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X is true !
Fig. 4.1 Zero-knowledge proofs - an illustration.
ior. The definition of the “benign behavior” captures what we want
to achieve in terms of security, and is specific to the security concern
to be addressed. For example, in the previous paragraph, we said that
a proof is zero-knowledge if it yields nothing (to the adversarial veri-
fier) beyond the validity of the assertion (i.e., the benign behavior is any
computation that is based (only) on the assertion itself, while assuming
that the latter is valid). Other examples are discussed in Sections 5.1
and 7.1.
A notable property of the aforementioned simulation paradigm, as
well as of the entire approach surveyed here, is that this approach is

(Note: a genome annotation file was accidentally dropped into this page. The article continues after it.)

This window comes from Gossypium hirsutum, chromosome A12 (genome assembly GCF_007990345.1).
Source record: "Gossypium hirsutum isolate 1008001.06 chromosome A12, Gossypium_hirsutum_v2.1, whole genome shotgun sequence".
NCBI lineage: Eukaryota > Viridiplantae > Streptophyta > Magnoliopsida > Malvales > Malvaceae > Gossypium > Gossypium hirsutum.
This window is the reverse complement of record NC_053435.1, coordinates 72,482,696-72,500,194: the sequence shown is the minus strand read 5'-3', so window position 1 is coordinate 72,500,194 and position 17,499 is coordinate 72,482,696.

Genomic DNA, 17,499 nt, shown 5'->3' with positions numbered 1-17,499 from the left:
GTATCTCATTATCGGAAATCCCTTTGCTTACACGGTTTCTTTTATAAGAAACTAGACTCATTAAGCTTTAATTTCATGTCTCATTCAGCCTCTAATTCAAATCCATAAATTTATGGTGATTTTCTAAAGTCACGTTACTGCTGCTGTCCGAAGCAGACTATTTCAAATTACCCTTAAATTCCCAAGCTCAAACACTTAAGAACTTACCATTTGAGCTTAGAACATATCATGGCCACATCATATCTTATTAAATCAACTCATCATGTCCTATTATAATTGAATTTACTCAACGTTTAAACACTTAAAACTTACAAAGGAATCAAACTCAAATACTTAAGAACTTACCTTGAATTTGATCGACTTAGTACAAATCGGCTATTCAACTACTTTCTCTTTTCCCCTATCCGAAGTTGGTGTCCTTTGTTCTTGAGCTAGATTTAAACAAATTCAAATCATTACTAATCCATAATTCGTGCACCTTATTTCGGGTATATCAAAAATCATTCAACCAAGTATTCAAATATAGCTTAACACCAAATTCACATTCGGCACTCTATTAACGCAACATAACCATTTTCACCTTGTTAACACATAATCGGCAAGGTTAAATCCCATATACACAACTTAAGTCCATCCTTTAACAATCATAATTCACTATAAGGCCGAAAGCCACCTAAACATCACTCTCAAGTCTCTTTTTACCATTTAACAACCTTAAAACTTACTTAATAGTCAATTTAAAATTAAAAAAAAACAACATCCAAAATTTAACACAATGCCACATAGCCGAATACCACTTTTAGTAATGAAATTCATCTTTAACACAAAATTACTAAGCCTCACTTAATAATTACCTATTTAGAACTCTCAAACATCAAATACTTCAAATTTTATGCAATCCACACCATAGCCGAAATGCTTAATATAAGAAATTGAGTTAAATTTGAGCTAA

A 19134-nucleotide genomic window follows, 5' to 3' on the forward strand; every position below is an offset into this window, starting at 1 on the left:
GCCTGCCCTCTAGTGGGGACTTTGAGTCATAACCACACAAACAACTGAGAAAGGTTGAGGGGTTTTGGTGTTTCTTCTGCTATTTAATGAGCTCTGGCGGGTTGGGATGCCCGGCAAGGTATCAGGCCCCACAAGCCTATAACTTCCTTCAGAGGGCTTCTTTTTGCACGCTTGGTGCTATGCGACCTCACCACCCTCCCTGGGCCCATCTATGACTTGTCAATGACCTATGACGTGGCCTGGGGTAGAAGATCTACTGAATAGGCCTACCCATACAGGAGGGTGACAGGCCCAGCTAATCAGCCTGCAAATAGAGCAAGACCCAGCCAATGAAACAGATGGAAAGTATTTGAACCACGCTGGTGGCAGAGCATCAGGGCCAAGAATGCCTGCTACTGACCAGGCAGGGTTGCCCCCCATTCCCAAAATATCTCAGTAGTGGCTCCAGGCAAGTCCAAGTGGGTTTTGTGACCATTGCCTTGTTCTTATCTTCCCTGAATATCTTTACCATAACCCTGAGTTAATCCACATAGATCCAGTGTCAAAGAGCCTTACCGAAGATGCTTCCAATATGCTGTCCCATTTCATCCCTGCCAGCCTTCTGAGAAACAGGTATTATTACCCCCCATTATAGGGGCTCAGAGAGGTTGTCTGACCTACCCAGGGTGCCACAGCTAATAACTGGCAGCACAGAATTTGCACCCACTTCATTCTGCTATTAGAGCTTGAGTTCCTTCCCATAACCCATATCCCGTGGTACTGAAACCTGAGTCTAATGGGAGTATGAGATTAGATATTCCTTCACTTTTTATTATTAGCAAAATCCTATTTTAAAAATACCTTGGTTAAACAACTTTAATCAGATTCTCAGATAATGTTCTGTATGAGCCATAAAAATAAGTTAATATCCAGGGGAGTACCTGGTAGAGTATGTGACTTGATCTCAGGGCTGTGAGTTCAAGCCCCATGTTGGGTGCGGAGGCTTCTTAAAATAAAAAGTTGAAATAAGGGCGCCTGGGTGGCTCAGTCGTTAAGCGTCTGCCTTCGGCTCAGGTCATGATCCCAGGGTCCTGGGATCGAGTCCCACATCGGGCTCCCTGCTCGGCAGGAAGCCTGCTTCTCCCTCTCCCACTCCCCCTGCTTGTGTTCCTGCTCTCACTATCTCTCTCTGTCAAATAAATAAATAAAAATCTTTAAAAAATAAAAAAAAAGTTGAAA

overly liberal with respect to its view of the abilities of the adversary
as well as to what might constitute a gain for the adversary. Thus,
the approach may be considered overly cautious, because it prohibits
also “non-harmful” gains of some “far-fetched” adversaries. We warn
against this impression. Firstly, there is nothing more dangerous in
cryptography than to consider “reasonable” adversaries (a notion which
is almost a contradiction in terms): typically, the adversaries will try
exactly what the system designer has discarded as “far-fetched”. Sec-
ondly, it seems impossible to come up with definitions of security that
distinguish “breaking the scheme in a harmful way” from “breaking it in
a non-harmful way”: what is harmful is application-dependent, whereas
a good definition of security ought to be application-independent (as
otherwise using the scheme in any new application will require a full
re-evaluation of its security). Furthermore, even with respect to a spe-
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